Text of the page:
The 36th SAE Brake Colloquium kicks off October 14. The annual event is changing to keep pace with new technology and audience expectations.
This year’s Colloquium features two new formats. On Sunday, two tutorials help industry professionals anticipate the brakes of the future. Zachary S. Tullock of Nissan will speak on advanced driver-assistance systems (ADAS). Jerome Gregeois of Hyundai-Kia will speak about electric vehicles.
Another change takes its inspiration from the TED talks that have taking the Internet by storm. Exhibitors will give fast-paced, informal presentations during lunch or networking breaks. This “New Product Showcase” will be located on the show floor.
Marc LeDuc is a senior technical program developer with SAE. It’s his job to work with industry organizers and an advisory committee to fill the conference with top-notch programming. “We want to make sure that our traditional, well-established technical sessions are maintained as the cornerstone. But then we have the opportunity to engage the attendee in a different manner when it comes to adjacent technology like bearings, ADAS and electric powertrain,” he says.
[pullquote]The Colloquium will have 75 exhibitors, 81 technical presentations, and six panels.[/pullquote]
According to LeDuc, the major goal of the event is to be a “catalyst for conversation” between the automotive OEM and the brake supplier community.
In that spirit of conversation, SAE has also added more panel discussions. After a short presentation, attendees can ask questions to guide the panelists toward the topics that are most pressing to brake professionals. This format creates “a session much more geared to an audience,” according to LeDuc.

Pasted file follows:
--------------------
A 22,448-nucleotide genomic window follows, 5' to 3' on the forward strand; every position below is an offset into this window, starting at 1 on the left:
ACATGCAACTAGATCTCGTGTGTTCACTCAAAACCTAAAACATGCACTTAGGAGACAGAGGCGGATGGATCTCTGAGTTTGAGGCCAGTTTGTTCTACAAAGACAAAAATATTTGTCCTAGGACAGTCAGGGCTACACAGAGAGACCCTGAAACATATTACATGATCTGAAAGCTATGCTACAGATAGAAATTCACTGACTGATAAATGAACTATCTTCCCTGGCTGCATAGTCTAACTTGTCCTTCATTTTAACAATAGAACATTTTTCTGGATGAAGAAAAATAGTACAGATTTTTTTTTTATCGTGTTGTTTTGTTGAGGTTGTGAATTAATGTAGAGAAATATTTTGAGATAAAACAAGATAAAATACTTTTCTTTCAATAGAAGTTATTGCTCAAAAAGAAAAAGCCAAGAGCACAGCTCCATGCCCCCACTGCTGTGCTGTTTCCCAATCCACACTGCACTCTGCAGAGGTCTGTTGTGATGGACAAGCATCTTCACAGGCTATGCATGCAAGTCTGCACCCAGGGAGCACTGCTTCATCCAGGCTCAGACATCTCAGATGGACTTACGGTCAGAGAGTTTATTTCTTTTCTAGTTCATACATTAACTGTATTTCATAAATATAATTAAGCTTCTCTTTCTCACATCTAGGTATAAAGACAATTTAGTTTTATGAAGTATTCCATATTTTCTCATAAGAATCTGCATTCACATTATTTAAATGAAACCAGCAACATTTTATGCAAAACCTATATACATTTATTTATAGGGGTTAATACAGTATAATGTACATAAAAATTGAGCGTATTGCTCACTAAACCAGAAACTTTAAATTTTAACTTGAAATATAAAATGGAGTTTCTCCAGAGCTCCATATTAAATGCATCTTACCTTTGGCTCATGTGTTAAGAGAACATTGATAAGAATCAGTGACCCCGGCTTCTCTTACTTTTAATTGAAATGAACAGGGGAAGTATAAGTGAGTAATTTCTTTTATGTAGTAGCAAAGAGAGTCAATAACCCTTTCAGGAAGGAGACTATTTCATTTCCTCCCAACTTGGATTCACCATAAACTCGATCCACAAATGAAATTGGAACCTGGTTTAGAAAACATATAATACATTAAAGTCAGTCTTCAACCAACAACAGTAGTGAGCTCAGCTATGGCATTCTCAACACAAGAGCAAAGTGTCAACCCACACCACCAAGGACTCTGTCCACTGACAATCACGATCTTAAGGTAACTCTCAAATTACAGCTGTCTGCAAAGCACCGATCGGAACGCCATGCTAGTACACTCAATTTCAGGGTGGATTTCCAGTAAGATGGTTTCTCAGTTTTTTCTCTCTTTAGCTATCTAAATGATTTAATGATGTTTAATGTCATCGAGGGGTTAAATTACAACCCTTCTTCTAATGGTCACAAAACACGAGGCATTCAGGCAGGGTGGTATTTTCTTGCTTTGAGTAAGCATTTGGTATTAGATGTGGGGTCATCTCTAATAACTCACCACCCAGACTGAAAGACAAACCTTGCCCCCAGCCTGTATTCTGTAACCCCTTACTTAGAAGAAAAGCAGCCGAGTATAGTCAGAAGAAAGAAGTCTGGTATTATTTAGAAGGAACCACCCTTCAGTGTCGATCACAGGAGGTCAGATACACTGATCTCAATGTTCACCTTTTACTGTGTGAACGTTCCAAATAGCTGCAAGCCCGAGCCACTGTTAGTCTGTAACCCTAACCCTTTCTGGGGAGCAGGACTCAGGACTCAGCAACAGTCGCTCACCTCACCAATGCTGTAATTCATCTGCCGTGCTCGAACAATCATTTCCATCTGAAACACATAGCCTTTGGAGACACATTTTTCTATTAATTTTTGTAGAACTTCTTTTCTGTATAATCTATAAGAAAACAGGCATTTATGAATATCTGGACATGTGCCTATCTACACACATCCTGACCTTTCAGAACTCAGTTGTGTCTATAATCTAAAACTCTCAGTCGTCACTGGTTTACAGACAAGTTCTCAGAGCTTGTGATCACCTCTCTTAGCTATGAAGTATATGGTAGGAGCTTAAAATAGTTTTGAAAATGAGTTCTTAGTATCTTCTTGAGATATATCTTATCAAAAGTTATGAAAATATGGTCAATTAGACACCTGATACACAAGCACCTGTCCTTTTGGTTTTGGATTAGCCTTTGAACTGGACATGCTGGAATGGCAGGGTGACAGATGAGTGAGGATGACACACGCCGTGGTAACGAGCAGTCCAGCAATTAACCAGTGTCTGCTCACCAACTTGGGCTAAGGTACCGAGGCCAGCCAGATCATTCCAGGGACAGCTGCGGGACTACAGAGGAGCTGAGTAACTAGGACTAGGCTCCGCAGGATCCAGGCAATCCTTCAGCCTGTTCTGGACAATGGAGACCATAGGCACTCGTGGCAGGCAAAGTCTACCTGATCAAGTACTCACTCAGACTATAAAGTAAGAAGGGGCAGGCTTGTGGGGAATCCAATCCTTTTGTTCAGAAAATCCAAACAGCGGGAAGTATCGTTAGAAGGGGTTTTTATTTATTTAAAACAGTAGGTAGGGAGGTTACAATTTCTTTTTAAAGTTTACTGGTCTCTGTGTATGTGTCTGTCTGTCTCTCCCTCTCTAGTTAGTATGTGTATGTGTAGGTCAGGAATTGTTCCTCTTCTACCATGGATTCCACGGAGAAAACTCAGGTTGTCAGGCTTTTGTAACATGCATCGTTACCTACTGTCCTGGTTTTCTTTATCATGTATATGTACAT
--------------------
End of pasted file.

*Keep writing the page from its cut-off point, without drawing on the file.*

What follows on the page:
Traditional technical sessions are still a strong point of the Colloquium. Presentations will address friction and vibration, brake component design, and brake emissions, among other topics.
The keynoter will be Kelly Funkhouser. LeDuc is excited to hear her speak. Her research on “customer acceptance and understanding of new technology, including advanced brake technology” will “allow the engineering community to better understand what the customer is thinking” and how to develop products that are accepted by the consumer.
This year’s event takes place at the JW Marriot in Palm Desert, California. LeDuc anticipates a “holistic experience.” Golf, restaurants, and places to gather in the evening are all onsite.
Next year’s event will be in Orlando, Florida between Sept. 22 and 25. In general, LeDuc says, the event will move back and forth between the West Coast and the southern East Coast, in locations that are easy for Asian and European attendees to fly into.
LeDuc sees a bright future for the Colloquium, in part because he anticipates a period of opportunity and change within the brake industry. Changes in technology to create autonomous vehicles, the next generation of propulsion, and additional regulations will all create a strong need for brake professionals to network and learn from each other.
LeDuc invites feedback. “We encourage any attendee to come share thoughts, ideas, questions, concerns,” he says. “What subject matter is critical? Who is doing interesting work?”
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